Category: Artsakh

14 Oct 2020

Humans of Artsakh: How a Summer Camp Became Home to Over 40 Artsakh Refugees

Karine Boyadiyan, Suren Martirosyan and Areg Martirosyan are residents of Vanadzor, a city within the Lori Province of Armenia where they have lived their entire lives. The family operates the Vanadzor YMCA Camp (previously Camp Aramian) located in the community of Pambak, a place where members of the diaspora can visit and experience the Lori region and its surrounding beauty. Visitors often enjoyed the camp-like atmosphere that was full of competitions, campfires, and delicious home-made Armenian cuisine. Karine, Suren and Areg have operated the summer camp since it was established over ten years ago.
Last year, for the first time in ten years, the YMCA Camp was not operational due to insufficient resources. Still, when word came that over 40 Artsakh refugees were in need of shelter and care, the Pambak community valiantly united to clean the camp and prepare it for occupancy while they also made contributions such as firewood and other supplies. It was a town effort to get the camp operational in a matter of days, but no one rested until they had done what they could do to serve in the effort.
The refugees arrived just days after the Azeri attacks began. All of the refugees are women and children who were caravanned from Artsakh. Most of the refugees were living in bunkers and some were even found in foxholes hiding from the bombing and violence. The once vacation destination is now a safe place for the women and children while their home is being bombarded and their men are on the front line defending it.
The operators of the camp have worked tirelessly to provide their new residents with food and everything else necessary for comfort and survival, including but not limited to hygienic supplies and medical care. There are pregnant women within the refugee group that require specific medical care which the operators of the camp have coordinated with local physicians. Some of the children and the elderly have special medical needs which the camp operators have also been coordinating. In addition to providing care and shelter to their new guests, the camp also sends out any supplies it can to men on the front line when they are able to.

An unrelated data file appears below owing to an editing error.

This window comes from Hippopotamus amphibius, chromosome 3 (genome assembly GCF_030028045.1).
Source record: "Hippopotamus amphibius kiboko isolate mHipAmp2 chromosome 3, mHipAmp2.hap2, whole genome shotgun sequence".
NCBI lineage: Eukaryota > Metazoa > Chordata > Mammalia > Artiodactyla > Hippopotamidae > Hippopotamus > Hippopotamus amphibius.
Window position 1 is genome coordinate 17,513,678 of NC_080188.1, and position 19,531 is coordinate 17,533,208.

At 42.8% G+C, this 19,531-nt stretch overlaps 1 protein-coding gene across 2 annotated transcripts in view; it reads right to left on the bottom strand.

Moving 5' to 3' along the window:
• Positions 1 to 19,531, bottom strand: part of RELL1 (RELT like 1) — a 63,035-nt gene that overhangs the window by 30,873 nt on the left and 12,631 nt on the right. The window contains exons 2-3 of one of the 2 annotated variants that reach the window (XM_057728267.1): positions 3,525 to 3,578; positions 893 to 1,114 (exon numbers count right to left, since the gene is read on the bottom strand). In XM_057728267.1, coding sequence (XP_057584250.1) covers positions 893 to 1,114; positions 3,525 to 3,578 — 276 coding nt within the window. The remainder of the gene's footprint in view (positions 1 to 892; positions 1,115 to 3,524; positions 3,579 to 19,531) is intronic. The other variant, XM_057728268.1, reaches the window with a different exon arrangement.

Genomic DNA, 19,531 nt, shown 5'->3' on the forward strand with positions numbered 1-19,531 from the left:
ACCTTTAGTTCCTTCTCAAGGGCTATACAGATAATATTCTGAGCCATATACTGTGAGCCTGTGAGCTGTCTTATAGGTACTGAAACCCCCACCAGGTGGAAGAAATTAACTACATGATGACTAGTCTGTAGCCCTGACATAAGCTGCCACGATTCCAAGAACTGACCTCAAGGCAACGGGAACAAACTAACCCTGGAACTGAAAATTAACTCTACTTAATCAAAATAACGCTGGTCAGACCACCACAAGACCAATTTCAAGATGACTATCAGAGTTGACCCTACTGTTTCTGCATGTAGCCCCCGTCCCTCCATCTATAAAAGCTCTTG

Many of the children arrived in a frightened state and continue to have nightmares. Some of them are even shellshocked in the most literal sense of the word. The most apparent struggle for the families at the camp is the uncertainty of it all. Will they see their husbands again? Will they ever be able to return to their homes? Knowing this, the camp operators are doing everything they can to make the camp feel like home. Musicians have even been brought in for entertainment and the children have been given toys and activities to keep their spirits as high as possible. A plan to have the children return to school in the Vanadzor area while they are at the camp is also in development.
There are several supplies that the camp is in constant need of such as hygiene products, diapers/wipes, and certain medications for specific medical needs. The refugees left their homes with no time to spare and therefore, arrived at the camp with the just the clothes on their backs and without hygiene products or any of their necessary medications. Though the camp operators have been able to provide these necessities to their new guests, the expenses in doing so are high and the camp can use all the help it can get. All funding for the current operation is generated from private donations, much of which has come from family members and friends abroad in order to keep the operation ongoing.